As a football player on defense, you are at a significant disadvantage against the offense. The main reason being that they have an entire playbook of plays and formations they practice extensively on a daily basis, and you have no idea which one they will run at any given time. But, there is a checklist that every defensive player should go through before each play that will ultimately give him a leg up on the opposition.
You're probably thinking: "Identifying a play before it happens? Impossible." But, if you study enough and know which cues to look for, you may be able to figure out what the offense is planning to do before they even snap the ball. Consider the following scenario:
Ten minutes left in the 4th quarter. The opposing team is losing 10-7 and is currently on offense, about to face 3rd and 8 from its own 25-yard line. The offense lines up in a Shotgun Doubles Formation (2 wide receivers spread out to either side of the quarterback with a running back flanked next to the quarterback). You're a linebacker. What's the first step you should take toward identifying the play that might be coming your way in a few seconds?
Down and Distance: It's 3rd and 8. On any given play, the offense only has two options: run or pass. Defensively, you're trying to analyze the situation and determine which option is more likely. It would not be impossible to gain 8 yards on a run play, but the probability of gaining 8 yards on a pass play is far greater. When you also consider that it is 3rd down, the offense will probably have only one chance to get the 1st down before punting. But how do you know they will punt if they fall short of the 1st down?
Score and Time: Although the offense is losing in the 4th quarter, with ten minutes left, there is still plenty of time to get the ball back and score–and they are only down by 3 points. In that scenario, it makes more sense for the offense to punt on 4th down and alter their field position, rather than give your team the ball back just outside the red zone.
Running Back: Check the depth of the running back in relation to the quarterback—if he is a few yards deeper, the threat of a run play is still imminent. In this scenario, it appears the running back is a few yards in front of the quarterback. There is little threat of a handoff, since the running back will most likely be used as an extra blocker to help with blitz pick-up.
Wide Receivers: Who are the personnel? In this situation, the wide receivers are smaller, quicker players. The bigger, slower "blocking" receivers are on the sideline. The smaller receivers are likely there to run routes, furthering the likelihood of a pass play.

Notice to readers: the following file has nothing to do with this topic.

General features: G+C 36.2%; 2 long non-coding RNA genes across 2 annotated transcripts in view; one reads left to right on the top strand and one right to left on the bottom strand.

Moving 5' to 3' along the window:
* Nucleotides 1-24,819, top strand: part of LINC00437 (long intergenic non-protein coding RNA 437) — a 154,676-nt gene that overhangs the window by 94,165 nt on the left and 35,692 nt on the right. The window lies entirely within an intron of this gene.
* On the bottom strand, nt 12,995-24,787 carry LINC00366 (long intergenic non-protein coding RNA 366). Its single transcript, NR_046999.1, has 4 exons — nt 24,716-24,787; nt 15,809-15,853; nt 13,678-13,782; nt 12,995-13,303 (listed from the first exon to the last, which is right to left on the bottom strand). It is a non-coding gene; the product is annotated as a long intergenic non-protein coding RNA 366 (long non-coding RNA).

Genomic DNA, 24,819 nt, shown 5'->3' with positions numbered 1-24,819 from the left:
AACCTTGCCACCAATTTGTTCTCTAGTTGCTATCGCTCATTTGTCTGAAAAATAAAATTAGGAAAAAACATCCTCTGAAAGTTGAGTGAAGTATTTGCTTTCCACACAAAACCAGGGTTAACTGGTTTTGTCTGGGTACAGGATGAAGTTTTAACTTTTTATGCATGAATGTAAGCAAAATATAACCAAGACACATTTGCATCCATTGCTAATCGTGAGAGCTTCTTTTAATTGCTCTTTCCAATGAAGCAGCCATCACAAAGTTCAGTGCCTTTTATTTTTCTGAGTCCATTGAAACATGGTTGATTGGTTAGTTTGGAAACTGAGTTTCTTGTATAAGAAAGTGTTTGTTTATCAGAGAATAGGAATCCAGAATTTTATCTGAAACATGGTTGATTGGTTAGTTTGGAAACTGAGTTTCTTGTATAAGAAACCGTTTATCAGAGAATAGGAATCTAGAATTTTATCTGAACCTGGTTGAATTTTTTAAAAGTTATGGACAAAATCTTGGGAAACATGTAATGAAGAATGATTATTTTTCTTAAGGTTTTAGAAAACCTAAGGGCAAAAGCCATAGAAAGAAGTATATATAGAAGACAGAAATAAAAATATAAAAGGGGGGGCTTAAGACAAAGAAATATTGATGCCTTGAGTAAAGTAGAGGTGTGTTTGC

Watch the Guard
Focus on the guard: 99% of the time, he will take you to the play. The offense will try to confuse you with various gimmicks (e.g., backfield motion and shifts). Ignore them. Keying on the guard will make your read a lot easier and lead you to success.
Spacing and Depth: The offensive line can unknowingly tip off the defense in several ways. Depending on the play, a lineman may change up his spacing (tight to the man next to him so that he can help on a double team) or his depth (lining up slightly further back from the line of scrimmage to get an early start on a pass drop or pull). You notice that the guard is in a 2-point stance, slightly further back off the line than usual, and leaning back on his heels. This is yet another clue that a pass play is coming.
Weight Distribution: Another important clue to look for is a lineman's hand, specifically the knuckle, when he's in a 3-point stance. If his knuckles are turning white, that means he is leaning forward and putting a lot of weight on his hands–suggesting that he is likely getting ready to fire out in preparation for a run block.
Other Clues: Any clue that you can get from the offense that hints at what the play might be is crucial. It is vital to watch film and pick up on any tendencies that the opposing players may have. For example, in the 2015 AFC Championship Game, it was discovered that the Patriots center was bobbing his head immediately before every snap. This helped the Denver defense time the snap perfectly–making the offensive line's job extremely difficult. Any nuance or subtle clue to enhance performance can drastically alter the outcome of a game. Denver's defense ended up sacking Patriots QB Tom Brady four times and hitting him 17 times in the Broncos' victory.
Tendencies: Studying film of your opponent's past games and reading scouting reports will help you understand what the opposing team likes to do in certain situations. You can learn tendencies for any situation; for example:
- Do they usually pass or run on 1st down? 2nd? 3rd? 4th?
- What plays do they run in the red zone?
- When the ball is on the left hashmark, do they usually run toward the sideline or to the wide side of the field? What about from the right hashmark?
- Does the quarterback like throwing to his right more than his left? Can he throw deep?
- What route combinations do they usually run out of empty backfield formations?
Good players have the physical attributes to compete and contribute to their team; they do just enough to get by. Great players never miss a repetition in the weight room and train mentally. Great players spend hours studying film to pick up on the smallest cues that could give them an edge over their opponent on game day. Great players are able to process a wealth of information in just a few seconds. Great players are able to make quick decisions while under immense pressure. Great players have superior on-field awareness and mental stamina that helps them make plays late in games. Great players take their game to the next level!
Train Your Brain. Elevate Your Game.
Photo Credit: Getty Images // Thinkstock